HK’s pan democrats will continue to struggle as long as voters see them as out of touch with our current political landscape

HK’s pan democrats will continue to struggle as long as voters see them as out of touch with our current political landscape

The camp is blaming its potential allies for its defeat in the recent LegCo by-election; in reality, it needs to be looking at his own mistakes

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Last month’s by-election candidates (from left) Ng Dick-hay, Judy Tzeng Li-wen, Lee Cheuk-yan, a moderator, Frederick Fung Kin-kee, and Chan Hoi-yan battled at a forum at Radio Television Hong Kong.
Photo: Dickson Lee/SCMP

It has been yet another bad month for Hong Kong’s pan democrats.

In the Kowloon West by-election last month, they failed to regain the seat they lost during 2016’s oath-taking controversy – and it was a very embarrassing defeat.

Two pan democrats ran in the by-election: Frederick Fung Kin-kee and Lee Cheuk-yan. Many claimed that Fung only ran to take votes away from Lee and help “independent” candidate and eventual victor Rebecca Chan Hoi-yan. But it turned out Chan didn’t need Lee’s help, because she still received nearly 1,000 more votes than Fung and Lee combined.

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Party bosses are now trying to figure out why the camp suffered two straight electoral defeats in a constituency where they once held a majority.

Audrey Eu Yuet-mee, leader of the Civic Party, said in a radio interview last Thursday that the loss was due to lack of support from localists. Localists, like the pan-democrats, oppose the current government, but they believe in focusing solely on the welfare of Hongkongers rather than advocating democracy throughout China. Despite calls for the two groups to cooperate, this doesn’t always happen.

However, on this occasion, Eu’s blame was misplaced. Statistics from the Electoral Affairs Commission showed that pan-democrats received strong support in electorates that are known to be localist strongholds. In fact, the number of votes for Lee in areas such as Nam Cheong North, Nam Cheong South, and Cheung Sha Wan were higher than the average for the whole constituency.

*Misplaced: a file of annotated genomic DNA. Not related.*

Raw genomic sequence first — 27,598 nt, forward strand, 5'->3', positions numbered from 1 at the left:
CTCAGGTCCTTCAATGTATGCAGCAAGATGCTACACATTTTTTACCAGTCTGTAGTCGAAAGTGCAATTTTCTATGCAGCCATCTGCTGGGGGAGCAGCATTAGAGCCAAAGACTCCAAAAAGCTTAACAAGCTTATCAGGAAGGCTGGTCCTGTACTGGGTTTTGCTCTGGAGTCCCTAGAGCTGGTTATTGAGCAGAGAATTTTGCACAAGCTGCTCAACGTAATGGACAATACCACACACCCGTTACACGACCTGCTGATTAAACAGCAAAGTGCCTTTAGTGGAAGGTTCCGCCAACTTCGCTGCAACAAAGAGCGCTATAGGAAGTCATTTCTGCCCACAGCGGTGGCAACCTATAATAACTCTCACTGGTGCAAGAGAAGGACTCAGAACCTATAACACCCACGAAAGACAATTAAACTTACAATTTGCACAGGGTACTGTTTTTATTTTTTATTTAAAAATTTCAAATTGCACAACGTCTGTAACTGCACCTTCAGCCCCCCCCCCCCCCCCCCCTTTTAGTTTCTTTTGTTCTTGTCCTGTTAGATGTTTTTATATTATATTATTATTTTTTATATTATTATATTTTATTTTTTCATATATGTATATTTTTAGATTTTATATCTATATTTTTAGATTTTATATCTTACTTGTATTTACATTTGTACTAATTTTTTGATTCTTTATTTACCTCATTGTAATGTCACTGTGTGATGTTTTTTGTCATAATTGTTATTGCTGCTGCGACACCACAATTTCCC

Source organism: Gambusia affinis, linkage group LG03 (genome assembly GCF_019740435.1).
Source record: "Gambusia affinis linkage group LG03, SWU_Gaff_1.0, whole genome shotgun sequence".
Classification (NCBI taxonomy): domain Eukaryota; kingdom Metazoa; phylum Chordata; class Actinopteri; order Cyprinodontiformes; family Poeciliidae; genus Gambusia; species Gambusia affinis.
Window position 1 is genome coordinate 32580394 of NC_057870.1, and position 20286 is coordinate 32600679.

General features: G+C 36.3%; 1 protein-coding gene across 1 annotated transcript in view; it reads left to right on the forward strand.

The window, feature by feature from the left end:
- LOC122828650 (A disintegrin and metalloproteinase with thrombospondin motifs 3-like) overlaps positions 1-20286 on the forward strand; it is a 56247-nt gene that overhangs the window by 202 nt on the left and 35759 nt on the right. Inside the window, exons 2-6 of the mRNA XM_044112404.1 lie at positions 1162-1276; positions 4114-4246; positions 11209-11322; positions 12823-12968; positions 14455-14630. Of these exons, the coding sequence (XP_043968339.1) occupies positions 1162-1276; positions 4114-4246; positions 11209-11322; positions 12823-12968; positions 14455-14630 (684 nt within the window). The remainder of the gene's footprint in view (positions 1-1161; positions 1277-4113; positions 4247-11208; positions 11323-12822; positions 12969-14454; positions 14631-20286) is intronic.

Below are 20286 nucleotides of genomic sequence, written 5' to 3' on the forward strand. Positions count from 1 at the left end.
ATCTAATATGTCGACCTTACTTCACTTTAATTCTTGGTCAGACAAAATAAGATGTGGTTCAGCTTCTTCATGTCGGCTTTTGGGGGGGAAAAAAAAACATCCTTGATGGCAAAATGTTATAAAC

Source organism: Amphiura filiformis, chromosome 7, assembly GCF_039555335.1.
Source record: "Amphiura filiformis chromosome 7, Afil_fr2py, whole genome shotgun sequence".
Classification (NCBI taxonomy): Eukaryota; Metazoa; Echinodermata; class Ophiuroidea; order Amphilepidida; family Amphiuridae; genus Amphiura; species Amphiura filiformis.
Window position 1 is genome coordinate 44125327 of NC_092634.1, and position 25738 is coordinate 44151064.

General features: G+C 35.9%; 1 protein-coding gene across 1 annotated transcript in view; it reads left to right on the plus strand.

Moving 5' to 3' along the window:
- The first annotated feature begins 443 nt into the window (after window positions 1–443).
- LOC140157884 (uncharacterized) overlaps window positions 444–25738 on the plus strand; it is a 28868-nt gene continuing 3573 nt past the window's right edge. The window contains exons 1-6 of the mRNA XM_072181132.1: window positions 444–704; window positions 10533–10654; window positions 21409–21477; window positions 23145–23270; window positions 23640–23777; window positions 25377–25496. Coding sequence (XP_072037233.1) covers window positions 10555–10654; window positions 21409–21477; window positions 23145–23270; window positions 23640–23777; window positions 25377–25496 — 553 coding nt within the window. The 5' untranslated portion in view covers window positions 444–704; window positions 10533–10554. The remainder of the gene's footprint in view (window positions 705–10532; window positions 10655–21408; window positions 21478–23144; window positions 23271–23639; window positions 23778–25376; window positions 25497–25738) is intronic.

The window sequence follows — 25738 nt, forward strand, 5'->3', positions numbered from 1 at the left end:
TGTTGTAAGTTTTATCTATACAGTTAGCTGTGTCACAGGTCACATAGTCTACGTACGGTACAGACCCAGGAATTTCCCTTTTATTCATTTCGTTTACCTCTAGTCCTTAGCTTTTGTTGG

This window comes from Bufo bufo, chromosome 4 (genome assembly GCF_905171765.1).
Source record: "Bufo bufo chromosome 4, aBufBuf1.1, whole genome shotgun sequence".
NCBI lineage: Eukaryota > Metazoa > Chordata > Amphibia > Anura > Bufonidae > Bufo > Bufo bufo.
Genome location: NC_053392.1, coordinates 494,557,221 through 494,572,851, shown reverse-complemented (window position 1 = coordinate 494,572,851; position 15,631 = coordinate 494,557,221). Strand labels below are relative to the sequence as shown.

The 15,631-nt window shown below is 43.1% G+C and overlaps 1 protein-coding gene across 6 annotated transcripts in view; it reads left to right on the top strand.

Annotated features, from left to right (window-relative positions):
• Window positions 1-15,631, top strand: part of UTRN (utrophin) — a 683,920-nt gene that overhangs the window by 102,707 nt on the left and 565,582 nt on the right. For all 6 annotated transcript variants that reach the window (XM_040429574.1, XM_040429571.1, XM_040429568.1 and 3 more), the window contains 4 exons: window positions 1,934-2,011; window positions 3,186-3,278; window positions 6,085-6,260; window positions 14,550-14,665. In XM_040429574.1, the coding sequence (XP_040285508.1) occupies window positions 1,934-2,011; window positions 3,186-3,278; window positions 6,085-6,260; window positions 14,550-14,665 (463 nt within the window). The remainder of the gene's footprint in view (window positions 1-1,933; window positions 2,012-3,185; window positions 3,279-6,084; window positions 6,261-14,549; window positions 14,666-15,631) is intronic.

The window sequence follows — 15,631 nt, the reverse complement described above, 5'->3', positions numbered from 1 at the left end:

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Indeed, the localist vote should be the least of the pan-democrats’ problems, as the figures also showed that the camp is struggling when it comes to its traditionally strongest demographic: the middle class. Even though Lee won a number of electorates mainly comprised of middle class voters, like those in Lai Chi Kok and Mei Foo, the margin between him and Chan was very slim. In a couple of cases, Lee only beat Chan by about 300 votes.

The pan-democrats need to stop blaming localists and realise the fact is that voters see them as out of touch with the current political reality. They disagree with the camp’s stance on controversial infrastructure and political system reforms, and their approach to Chinese immigration.

While the pan-democrats may claim to have unity for now, the camp is a sinking ship, with no sense of direction, and is ordering its guns to fire at all allied ships. Unless something changes, the ship is going down without a fight.

Edited by Charlotte Ames-Ettridge

This article appeared in the Young Post print edition as
The pan democrats are their own worst enemy

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